It should have been the highlight of my life. A published author! A three novel contract. A debut receiving amazing reviews.
But I was miserable.
I tried to put on a good face when people would congratulate me, complement my work and tell me how blessed I was to be one of the few people on the planet who get to have their works on the shelves of most bookstores in the nation.
And I was grateful and aware of all I had to be thankful for and my readers, editors and agent were incredibly encouraging. It was the beginning of a new and exciting career, and one I had dreamed of since I was in my teens.
But I was also counting the costs.
Writing is my ministry. My way of sharing God with others. But for me to take on this assignment of being a novelist while still carrying a full time job and without sacrificing family time required me to give up just about everything else.
No more serving as elder at my church. Or chairman of the local Salvation Army board, or men’s Bible study leader, or marriage group teacher or fervent supporter of ministries in our community and beyond. Not with having two full time jobs and needing to focus on my family as well.
Which lead me to this question: Had I disappointed God? Now that I wasn’t doing as much for Him? I had heard his clear calling for me to write for Him. But was that enough? I actually found myself calculating the difference between my service efforts before and after my writing journey. Did He love me less now?
So I was primed to read my friend Bill Giovannetti’s brilliant, newly released book, Secrets to a Happy Life. There are many rich concepts shared in this precious book, but one in particular struck home with the challenges I was facing. Here’s what Bill writes:
Listen to a hundred sermons, read a hundred books from the Christian shelves…my hunch is that the overwhelming message is we should do more for God. Radical love. Crazy commitment. Unwavering loyalty. All are good messages.
But all are futile messages unless the loyalty, love and commitment are clearly seen to emanate from God first and are only then reciprocated by us. Most of us have it backward.
“We love him because he first loved us,” (1 John 4:19) said John. We need to remember the “he first loves us” part every single day.
Now if you aren’t very careful, this point will pass by without any impact. So pause for a moment and think about it. Let it soak in.
God loves you unconditionally. He created you. Everything about you. There is NOTHING you can do for Him to love you more than He does at this moment. You, my friend, are LOVED, LOVED, LOVED.
His love is not influenced in any way shape or form by our performance.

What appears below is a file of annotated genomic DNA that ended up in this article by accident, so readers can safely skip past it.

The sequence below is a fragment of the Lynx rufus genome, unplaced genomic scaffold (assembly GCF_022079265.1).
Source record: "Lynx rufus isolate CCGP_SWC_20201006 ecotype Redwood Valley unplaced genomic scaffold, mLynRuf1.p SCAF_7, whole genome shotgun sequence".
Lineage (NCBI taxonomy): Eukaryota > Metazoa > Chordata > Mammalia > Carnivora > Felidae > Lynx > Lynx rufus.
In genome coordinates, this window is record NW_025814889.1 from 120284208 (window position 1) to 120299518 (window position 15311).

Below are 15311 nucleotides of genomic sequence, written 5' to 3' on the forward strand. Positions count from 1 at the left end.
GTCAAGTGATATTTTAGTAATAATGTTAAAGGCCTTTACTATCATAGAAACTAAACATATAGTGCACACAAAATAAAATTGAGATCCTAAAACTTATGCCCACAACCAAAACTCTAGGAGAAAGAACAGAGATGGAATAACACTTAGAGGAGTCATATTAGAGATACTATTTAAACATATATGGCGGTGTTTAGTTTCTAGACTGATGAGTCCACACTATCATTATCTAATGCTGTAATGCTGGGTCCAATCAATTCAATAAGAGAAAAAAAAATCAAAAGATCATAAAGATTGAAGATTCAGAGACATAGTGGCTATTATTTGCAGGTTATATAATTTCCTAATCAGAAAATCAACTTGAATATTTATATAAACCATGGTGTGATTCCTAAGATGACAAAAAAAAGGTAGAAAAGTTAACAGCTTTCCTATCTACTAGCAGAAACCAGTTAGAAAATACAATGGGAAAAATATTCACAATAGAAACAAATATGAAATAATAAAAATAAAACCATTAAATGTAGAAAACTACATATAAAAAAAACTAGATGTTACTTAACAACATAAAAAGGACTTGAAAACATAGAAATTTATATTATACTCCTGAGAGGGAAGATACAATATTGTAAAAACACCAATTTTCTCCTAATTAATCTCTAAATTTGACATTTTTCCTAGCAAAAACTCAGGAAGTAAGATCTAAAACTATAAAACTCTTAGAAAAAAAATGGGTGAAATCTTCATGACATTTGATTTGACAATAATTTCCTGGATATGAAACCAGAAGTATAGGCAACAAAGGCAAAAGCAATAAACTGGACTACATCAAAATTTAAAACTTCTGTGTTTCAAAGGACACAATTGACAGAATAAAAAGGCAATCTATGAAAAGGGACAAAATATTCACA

He loves us profoundly and there is nothing we can do to change this.
Our role in this comes from deciding if we love Him and to what degree. Sort of, kind of? Only when he does good things for us? Or with full, unbridled devotion regardless of our circumstances?
Jesus said, “If you love me then you will obey my commands.” A powerful expression of our love for God comes through our obedience. Not so He’ll love us more, but so we can love Him more.
Performing for God is an act of spiritual arrogance. It’s easy to fall into wrongful thinking. If I serve as deacon of the church then God should love me more. If we feed the poor, then we are more deserving of a larger dose of grace.
Performance is “doing” with the hope to “hear” good things from God in return.
Obedience is waiting to “hear” God’s directions before “doing”.
Performance is loud, boastful, manipulative, self-serving and leads to disappointment and depression.
Obedience is patient, humble and leads to contentment and happiness.
Shifting from performance mode to obedience is a lifetime work in process for me. I was raised as a hard-driving, pull-myself-up-from-my-bootstraps individual. I have to unlearn as much as I need to learn.
For most of us, if we closely examine our Christian service commitments we’ll typically discover them to be motivated from a combination of both performance and obedience. To untangle the strings of these to discover what should stay and go requires us to lay the fleece before God and say, “Was this me getting ahead of myself, or was this from You?”
It requires time in the Word, quiet moments by the river listening to His voice, and some painful decisions. Because if our service is rooted in own will and not His, it will only grind us down and burn us out.
We may not get it perfect. We might continue to make mistakes.
But that’s all right. God loves us anyway. And as Bill reminds us, this is the true foundation of our happiness.
Find more of Michael Reynolds’ advice and teachings in his article Can this Chocolate Strategy Eliminate Your Worries?
Learn more about the author Michael K. Reynolds